1984-1987 Visiting Eminent Scholar, George Mason University, Fairfax, VA. Public policy analysis on natural resources, environment, climate effects, strategic defense, space travel.
1982-1983 Senior Fellow, The Heritage Foundation, Washington, D.C. Natural resources policy; oil price forecasts.
1978 (First) Sid Richardson Professor, Lyndon Baines Johnson School for Public Affairs, University of Texas, Austin, TX. Studies of manned exploration of Mars and Martian moons.
1972 U.S. National Academy of Sciences Exchange Scholar, Soviet Academy of Sciences Institute for Physics of the Earth, Moscow, USSR.
1971 Federal Executive Fellow, The Brookings Institution, Washington, D.C. Cost-benefit analysis of environmental regulation.
1961-1962 Visiting Scientist, Jet Propulsion Laboratory, Cal Tech, Pasadena, CA. Research and publications on planetary atmospheres.


HONORS: (Partial List)

Selected as one of “Ten Outstanding Young Men of the Nation,” by the U.S. Junior Chamber of Commerce, 1959.

White House Commendation (President Eisenhower) for early design of space satellites; for drafting in 1954 the resolutions on satellites for IUGG, URSI, and the International Geophysical Year.

Elected to the International Academy of Astronautics (Paris).

Member, European Academy for Environmental Affairs

U.S. Department of Commerce Gold Medal Award for the development and management of weather satellites.

(First)Science Medal from the British Interplanetary Society.

Commendation (1997), National Aeronautics and Space Administration, for research on particle clouds.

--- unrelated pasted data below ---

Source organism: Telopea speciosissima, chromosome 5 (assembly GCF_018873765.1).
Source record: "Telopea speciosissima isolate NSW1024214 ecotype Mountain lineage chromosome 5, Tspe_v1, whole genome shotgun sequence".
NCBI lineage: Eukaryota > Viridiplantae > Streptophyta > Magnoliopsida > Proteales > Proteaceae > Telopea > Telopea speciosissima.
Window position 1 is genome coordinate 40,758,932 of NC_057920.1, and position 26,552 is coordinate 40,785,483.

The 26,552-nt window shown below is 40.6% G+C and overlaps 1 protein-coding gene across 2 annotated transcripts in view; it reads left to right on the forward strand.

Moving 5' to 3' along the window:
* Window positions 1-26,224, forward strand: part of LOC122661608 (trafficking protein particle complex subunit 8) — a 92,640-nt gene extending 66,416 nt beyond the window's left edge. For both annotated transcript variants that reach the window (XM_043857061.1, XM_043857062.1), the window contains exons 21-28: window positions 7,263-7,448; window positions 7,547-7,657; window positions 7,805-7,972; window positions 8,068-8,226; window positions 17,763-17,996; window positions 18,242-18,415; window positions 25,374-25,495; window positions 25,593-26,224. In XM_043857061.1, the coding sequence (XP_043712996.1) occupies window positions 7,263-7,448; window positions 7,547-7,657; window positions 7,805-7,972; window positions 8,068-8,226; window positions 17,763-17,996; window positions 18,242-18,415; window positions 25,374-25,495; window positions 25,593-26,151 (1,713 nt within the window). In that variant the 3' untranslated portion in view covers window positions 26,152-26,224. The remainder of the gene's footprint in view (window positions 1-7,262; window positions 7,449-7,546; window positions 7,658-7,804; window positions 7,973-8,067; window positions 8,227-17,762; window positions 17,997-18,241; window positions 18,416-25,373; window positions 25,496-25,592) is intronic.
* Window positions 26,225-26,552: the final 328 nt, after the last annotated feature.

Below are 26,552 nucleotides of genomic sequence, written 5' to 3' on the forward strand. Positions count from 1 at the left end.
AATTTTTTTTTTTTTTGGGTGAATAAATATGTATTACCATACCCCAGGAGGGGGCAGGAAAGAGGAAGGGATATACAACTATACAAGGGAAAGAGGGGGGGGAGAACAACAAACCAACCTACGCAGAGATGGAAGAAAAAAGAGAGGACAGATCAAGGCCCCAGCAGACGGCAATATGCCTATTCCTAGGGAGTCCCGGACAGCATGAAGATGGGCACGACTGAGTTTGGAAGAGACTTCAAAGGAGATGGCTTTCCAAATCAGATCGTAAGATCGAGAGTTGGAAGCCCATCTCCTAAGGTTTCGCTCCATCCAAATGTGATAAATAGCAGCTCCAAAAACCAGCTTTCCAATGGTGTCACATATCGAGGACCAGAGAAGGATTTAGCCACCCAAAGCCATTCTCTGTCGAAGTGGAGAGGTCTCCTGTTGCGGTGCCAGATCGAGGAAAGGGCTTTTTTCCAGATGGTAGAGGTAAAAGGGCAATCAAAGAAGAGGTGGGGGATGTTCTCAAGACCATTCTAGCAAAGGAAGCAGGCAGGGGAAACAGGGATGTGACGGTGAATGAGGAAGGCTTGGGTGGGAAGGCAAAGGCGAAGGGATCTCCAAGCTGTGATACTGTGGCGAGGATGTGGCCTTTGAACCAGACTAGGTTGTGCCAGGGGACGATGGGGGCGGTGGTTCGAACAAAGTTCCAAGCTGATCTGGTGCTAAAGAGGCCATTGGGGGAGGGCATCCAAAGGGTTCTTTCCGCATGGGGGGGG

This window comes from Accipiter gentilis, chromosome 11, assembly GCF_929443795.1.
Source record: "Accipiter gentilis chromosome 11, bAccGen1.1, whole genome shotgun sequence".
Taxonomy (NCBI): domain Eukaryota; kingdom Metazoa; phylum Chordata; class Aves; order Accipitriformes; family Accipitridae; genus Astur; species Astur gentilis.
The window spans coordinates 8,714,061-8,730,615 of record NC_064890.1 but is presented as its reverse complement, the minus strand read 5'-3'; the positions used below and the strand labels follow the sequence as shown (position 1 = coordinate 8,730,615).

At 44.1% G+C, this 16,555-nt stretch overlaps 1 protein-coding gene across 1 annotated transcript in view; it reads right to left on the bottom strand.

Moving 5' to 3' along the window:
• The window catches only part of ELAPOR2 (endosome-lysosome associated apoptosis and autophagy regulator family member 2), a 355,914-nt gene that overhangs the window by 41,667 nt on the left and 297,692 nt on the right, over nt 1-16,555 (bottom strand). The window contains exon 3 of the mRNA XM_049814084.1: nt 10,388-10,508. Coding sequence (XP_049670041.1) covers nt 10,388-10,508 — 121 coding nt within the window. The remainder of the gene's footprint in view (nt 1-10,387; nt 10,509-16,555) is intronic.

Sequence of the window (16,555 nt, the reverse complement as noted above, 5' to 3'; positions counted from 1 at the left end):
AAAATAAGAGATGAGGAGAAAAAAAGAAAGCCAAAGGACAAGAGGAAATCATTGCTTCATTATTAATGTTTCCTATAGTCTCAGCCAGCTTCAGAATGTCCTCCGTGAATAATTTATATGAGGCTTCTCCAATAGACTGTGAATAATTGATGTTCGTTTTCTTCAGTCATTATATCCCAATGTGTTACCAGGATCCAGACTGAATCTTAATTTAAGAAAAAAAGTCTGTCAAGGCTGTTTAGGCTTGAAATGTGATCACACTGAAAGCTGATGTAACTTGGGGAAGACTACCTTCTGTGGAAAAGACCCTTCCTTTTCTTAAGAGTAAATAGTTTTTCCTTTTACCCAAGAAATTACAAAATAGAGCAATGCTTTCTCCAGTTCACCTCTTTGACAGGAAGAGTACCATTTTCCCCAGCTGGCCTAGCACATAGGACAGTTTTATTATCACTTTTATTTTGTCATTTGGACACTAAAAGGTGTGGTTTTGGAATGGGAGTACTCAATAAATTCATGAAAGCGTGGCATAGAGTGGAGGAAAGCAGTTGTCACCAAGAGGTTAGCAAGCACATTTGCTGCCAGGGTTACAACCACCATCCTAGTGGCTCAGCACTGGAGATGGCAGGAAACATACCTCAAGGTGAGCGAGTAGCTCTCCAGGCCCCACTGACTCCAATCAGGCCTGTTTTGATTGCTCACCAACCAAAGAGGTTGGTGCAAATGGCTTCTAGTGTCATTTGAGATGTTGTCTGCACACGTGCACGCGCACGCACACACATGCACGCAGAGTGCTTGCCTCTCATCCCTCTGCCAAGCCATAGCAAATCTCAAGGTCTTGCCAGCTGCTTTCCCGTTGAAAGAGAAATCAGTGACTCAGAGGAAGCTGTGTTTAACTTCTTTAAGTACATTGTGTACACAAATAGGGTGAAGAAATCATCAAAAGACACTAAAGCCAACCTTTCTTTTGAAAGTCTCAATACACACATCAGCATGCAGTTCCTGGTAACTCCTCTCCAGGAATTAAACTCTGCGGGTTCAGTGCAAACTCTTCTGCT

Honorary Doctorate of Science, Ohio State University, 1970.

Elected Fellow: American Association for the Advancement of Science (AAAS), American Geophysical Union, American Physical Society, American Institute for Aeronautics and Astronautics. Elected to the AAAS Council: Committee on Council Affairs, and Section Secretary.

Phi Beta Kappa National Lectureship

Membership in honorary societies, including Tau Beta Pi, Eta Kappa Nu, Sigma Xi.

Listed in Who’s Who in America, American Men of Science, etc.



First measurements, with V-2 and Aerobee rockets, of primary cosmic radiation in space (with James A. Van Allen, 1947-1950) and upper-atmospheric ozone (with J.J.Hopfield and H. Clearman, 1948).

Discovery, with rocket-borne magnetometer, of equatorial electrojet current in the ionosphere (1949).

Calculation of cosmic ray effects on meteorites, followed by first measurements of their ages (1952).

Design of Minimum Orbital Unmanned Satellite (MOUSE), (1952-1954).

Design of sensing instruments for MOUSE, including the first instrument for measuring stratospheric ozone (1956), now used in satellites.

First publications predicting the existence of trapped radiation in the earth’s magnetic field (radiation belts, later discovered by Van Allen) to explain the magnetic-storm ring current (1956).